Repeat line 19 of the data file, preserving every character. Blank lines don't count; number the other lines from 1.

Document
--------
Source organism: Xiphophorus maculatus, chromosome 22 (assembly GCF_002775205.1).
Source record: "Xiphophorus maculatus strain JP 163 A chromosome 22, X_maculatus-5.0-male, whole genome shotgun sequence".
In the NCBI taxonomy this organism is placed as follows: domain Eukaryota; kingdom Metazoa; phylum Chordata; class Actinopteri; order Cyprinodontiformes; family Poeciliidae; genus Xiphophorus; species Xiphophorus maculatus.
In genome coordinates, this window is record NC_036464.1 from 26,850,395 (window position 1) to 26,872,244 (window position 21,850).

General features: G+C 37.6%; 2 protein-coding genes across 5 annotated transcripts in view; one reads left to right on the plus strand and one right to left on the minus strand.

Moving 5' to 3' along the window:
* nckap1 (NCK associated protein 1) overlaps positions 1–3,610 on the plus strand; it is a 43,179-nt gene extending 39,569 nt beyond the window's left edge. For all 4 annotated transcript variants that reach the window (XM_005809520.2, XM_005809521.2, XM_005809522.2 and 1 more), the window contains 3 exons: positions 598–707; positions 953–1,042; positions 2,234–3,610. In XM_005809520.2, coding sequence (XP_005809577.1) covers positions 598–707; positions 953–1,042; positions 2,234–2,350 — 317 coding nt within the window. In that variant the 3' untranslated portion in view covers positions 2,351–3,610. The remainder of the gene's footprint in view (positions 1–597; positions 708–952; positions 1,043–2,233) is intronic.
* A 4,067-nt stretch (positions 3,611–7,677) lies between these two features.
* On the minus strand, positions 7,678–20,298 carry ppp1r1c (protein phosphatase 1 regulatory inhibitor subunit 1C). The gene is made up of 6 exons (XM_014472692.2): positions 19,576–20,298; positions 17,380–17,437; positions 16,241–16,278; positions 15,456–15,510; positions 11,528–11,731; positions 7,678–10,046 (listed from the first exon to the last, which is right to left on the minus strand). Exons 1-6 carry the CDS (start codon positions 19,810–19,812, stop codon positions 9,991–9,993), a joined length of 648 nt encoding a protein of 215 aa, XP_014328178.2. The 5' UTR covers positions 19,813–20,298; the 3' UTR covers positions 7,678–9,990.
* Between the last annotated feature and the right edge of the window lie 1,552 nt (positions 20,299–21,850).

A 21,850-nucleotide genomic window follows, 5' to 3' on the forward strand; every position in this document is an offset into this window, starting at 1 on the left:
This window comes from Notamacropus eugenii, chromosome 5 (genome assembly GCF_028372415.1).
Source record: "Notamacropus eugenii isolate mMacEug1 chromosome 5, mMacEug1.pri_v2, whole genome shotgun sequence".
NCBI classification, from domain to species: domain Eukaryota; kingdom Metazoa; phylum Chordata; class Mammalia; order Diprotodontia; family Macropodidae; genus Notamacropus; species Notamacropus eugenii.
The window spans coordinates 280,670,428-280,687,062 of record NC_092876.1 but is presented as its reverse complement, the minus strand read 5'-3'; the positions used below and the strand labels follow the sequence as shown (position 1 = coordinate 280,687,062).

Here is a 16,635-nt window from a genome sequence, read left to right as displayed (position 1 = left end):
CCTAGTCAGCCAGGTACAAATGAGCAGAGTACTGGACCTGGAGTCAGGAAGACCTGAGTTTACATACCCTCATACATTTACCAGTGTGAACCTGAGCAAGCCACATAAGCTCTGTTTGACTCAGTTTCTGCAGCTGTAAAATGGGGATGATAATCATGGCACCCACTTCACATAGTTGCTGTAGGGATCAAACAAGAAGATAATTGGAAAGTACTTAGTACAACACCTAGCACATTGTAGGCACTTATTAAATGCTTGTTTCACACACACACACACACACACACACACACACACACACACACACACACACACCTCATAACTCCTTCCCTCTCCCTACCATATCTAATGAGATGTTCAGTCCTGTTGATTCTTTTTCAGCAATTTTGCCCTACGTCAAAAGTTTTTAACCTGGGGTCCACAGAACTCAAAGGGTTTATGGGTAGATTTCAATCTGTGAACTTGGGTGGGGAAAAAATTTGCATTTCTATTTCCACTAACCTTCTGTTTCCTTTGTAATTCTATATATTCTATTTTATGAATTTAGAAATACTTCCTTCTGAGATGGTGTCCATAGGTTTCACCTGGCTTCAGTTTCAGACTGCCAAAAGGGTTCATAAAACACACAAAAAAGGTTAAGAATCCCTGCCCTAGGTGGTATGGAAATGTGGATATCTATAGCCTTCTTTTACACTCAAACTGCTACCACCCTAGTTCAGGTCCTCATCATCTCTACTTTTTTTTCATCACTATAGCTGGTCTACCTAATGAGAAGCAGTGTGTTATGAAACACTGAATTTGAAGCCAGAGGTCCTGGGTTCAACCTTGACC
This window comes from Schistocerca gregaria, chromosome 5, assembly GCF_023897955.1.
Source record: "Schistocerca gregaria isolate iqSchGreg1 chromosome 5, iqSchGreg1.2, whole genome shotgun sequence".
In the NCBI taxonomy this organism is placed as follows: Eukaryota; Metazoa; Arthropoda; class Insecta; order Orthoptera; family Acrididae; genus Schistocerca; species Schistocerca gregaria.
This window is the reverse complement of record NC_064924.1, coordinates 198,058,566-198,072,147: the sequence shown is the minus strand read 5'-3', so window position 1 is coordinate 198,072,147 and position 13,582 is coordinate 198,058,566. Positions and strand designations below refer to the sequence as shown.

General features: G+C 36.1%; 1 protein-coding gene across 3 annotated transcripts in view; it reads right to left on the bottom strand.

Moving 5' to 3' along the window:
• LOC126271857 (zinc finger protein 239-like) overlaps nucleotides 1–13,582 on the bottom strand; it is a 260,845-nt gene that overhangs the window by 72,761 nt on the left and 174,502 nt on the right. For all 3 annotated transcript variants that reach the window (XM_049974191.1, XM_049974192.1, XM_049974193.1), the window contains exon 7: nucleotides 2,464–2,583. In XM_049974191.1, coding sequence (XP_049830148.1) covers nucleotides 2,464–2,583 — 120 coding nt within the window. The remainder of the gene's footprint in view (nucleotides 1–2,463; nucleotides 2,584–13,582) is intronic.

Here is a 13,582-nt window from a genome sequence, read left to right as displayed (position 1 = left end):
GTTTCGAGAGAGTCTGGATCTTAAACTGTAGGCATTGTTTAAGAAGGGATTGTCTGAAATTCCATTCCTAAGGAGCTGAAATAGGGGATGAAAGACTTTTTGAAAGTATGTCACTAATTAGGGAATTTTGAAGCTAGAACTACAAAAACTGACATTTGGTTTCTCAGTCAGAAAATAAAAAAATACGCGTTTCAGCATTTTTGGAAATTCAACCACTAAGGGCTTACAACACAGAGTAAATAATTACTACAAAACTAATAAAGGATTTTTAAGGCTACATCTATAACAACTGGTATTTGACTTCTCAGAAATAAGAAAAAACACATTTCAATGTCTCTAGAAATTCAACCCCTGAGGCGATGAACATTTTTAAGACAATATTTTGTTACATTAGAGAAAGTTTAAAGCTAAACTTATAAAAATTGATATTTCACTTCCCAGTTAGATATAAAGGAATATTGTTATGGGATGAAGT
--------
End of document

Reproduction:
Source record: "Schistocerca gregaria isolate iqSchGreg1 chromosome 5, iqSchGreg1.2, whole genome shotgun sequence".